For his part, Milne is convinced the course will continue to suffer. He thinks Trump's election as president has hurt the business.

''It has hindered the success of the club,'' said Milne as his Mexican flag flapped in the wind. ''Some people come because it is the president's golf club, but others avoid it for the same reason.''

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McCarthy wins Web.com Tour Championship by 4

By Associated PressSeptember 24, 2018, 2:14 am

ATLANTIC BEACH, Fla. – Denny McCarthy won the season-ending Web.com Tour Championship on Sunday to earn fully exempt PGA Tour status and a spot in the Players Championship.

McCarthy closed with a 6-under 65 for a four-stroke victory over Lucas Glover at Atlantic Beach Country Club. The 25-year-old former Virginia player earned $180,000 to top the 25 PGA Tour card-earners with $255,793 in the four-event Web.com Tour Finals.

''It's been quite a journey this year,'' McCarthy said. ''The PGA Tour was tough to start out the year. I stuck through it and got my game. I raised my level and have been playing some really good golf. Just feels incredible to finish off these Finals. So much work behind the scenes that nobody really sees.''

McCarthy finished at 23-under 261.


Full-field scores from the Web.com Tour Championship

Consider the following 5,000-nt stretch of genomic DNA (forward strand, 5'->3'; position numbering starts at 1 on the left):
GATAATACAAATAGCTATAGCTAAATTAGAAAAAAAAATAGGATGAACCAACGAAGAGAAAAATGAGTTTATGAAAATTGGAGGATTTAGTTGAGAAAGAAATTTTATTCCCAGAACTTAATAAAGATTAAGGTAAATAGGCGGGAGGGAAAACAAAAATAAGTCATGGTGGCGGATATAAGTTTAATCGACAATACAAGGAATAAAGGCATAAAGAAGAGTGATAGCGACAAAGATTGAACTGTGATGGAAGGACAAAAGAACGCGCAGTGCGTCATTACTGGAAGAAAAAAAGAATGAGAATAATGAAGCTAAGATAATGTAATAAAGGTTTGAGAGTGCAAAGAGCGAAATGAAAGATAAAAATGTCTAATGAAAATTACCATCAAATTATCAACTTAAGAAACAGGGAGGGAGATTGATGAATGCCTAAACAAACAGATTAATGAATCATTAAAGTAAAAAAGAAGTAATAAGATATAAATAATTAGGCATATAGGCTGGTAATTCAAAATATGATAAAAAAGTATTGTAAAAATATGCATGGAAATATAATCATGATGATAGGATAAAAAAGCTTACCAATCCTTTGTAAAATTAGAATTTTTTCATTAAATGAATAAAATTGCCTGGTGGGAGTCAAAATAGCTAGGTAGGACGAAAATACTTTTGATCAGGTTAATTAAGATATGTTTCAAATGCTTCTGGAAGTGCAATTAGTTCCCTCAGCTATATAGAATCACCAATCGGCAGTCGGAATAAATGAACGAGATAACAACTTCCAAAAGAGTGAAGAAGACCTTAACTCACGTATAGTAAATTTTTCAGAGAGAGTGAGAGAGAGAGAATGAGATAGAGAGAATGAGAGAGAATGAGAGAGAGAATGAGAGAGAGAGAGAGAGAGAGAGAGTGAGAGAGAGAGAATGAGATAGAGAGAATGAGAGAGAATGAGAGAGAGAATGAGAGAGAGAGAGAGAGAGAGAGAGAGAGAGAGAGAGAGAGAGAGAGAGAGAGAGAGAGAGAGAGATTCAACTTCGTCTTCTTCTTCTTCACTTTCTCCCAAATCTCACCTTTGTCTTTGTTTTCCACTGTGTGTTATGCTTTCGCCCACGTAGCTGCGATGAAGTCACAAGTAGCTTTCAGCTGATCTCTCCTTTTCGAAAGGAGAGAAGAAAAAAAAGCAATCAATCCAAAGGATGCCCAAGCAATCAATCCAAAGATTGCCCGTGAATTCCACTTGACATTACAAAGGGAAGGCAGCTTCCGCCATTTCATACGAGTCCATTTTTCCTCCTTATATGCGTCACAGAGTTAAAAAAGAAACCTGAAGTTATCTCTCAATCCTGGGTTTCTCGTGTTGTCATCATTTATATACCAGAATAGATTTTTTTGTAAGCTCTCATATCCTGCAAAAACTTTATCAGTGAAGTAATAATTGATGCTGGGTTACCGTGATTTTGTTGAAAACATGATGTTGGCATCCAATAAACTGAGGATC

Glover, the 2009 U.S. Open champion, closed with a 69. He made $108,000 to finish seventh with $125,212 in the series for the top 75 players from the Web.com regular-season money list, Nos. 126-200 in the PGA Tour's FedEx Cup standings, and non-members with enough money to have placed in the top 200.

Jim Knous earned the 25th and final card from the four-event money list with $41,931, edging Justin Lower by $500. Knous made a 5-foot par save on the final hole for a 71 that left him tied for 57th. Lower missed an 8-footer for birdie, settling for a 69 and a tie for 21st.

''It was a brutal day emotionally,'' Knous said. ''I wasn't quite sure how much my performance would affect the overall outcome. It kind of just depended on what everybody else did. That's pretty terrifying. So I really just kind of did my best to stay calm and inside I was really freaking out and just super psyched that at the end of the day finished right there on No. 25.''